Thailand Country Profile
|Ethnic groups||Thai 75%, Chinese 14%, other 11%|
|Religion||Buddhist 94.6%, Muslim 4.6%, Christian 0.7%, other 0.1%|
|Language||Thai, English (secondary language of the elite), ethnic and regional dialects|
|GDP per capita||US$ 8,000|
|Poverty: % of population living on less than US$2 a day||25|
|Infant mortality rate||18.23 deaths/1,000 live births|
|People living with HIV/AIDS||65,493,000|
|Major infectious diseases (high degree of risk)||bacterial diarrhea, hepatitis A, dengue fever, Japanese encephalitis, malaria, leptospirosis|
In 1997 Thailand’s economy, at the time one of the strongest in the region, collapsed under the weight of foreign debt. The economy has continued to improve over the years, but, due largely to political turmoil, has not fully recovered. The widening wealth gap was one of the underlying causes for political disruptions that culminated in the 2006 military coup. Separatist violence has plagued Thailand’s Muslim-dominated southern provinces since the beginning of 2004. The violence intensified in July 2005 and again in February 2007.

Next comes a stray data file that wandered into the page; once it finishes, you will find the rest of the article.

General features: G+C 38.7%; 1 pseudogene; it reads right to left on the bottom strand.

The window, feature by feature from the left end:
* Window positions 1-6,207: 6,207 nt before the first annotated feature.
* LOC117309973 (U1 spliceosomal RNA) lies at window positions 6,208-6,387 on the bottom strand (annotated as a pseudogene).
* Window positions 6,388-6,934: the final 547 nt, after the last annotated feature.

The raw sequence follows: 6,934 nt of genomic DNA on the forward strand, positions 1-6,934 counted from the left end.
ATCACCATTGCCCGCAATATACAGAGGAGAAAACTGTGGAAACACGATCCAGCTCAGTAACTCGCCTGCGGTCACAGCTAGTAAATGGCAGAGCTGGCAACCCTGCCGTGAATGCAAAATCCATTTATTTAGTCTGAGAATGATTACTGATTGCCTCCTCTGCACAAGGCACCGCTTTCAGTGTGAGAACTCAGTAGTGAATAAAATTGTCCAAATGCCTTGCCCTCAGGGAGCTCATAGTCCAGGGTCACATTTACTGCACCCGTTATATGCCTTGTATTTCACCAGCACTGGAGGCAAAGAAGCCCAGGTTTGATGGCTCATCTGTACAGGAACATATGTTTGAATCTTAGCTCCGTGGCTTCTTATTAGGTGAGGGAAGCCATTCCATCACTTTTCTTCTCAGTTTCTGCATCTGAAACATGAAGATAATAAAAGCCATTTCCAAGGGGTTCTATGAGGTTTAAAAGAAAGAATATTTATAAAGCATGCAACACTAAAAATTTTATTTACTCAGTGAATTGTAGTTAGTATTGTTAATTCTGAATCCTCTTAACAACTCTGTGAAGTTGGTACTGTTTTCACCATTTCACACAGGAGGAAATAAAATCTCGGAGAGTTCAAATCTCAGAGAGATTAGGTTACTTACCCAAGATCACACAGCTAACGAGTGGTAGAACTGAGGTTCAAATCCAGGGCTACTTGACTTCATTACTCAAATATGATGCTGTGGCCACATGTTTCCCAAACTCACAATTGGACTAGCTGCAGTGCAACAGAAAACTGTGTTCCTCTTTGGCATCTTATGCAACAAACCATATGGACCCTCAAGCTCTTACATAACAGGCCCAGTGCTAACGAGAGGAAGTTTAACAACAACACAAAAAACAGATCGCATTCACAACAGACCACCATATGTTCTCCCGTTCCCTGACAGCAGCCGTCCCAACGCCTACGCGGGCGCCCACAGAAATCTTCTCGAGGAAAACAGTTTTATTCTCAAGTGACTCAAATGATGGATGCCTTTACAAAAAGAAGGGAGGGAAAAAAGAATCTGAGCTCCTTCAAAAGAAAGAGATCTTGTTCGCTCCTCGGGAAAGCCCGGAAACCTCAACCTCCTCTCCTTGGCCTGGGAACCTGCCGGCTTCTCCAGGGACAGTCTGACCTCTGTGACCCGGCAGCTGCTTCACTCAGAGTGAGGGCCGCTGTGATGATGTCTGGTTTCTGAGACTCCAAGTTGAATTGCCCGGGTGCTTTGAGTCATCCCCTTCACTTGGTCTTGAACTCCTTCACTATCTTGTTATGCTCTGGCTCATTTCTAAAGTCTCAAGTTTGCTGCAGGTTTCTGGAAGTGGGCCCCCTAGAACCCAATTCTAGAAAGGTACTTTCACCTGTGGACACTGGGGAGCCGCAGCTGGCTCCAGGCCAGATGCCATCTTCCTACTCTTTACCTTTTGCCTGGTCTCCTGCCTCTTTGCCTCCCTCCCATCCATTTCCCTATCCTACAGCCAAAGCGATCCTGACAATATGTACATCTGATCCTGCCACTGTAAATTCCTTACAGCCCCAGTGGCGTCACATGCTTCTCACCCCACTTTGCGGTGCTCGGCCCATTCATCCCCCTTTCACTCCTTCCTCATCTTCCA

On December 26, 2004 Thailand was hit by the powerful tsunami caused by the Indian Ocean earthquake. Approximately 8000 deaths were reported. The tsunami’s destruction impacted the economy, especially the tourism and fishing sectors. This disaster produced a need to rebuild infrastructure, to fund new schools and orphanages for the affected Thai communities.
|Pre-primary enrolment||92 %|
|Primary enrolment||94 %|
|Secondary enrolment||71 %|
|Tertiary enrolment||46 %|
- Many children are not being schooled, especially unregistered children and the children of minorities and migrants.
- Improvement is needed on the quality of education with greater emphasis on critical thinking and relevant skills.
- Almost 900,000 children do not attend primary school or are enrolled several years too late.
- Late enrolment in primary school causes children to be left behind.
- As few as 43 % of children finish secondary school.
- For every 100 boys in primary education there are only 93 girls.
- The ratio of computers per student in secondary schools is 1:54.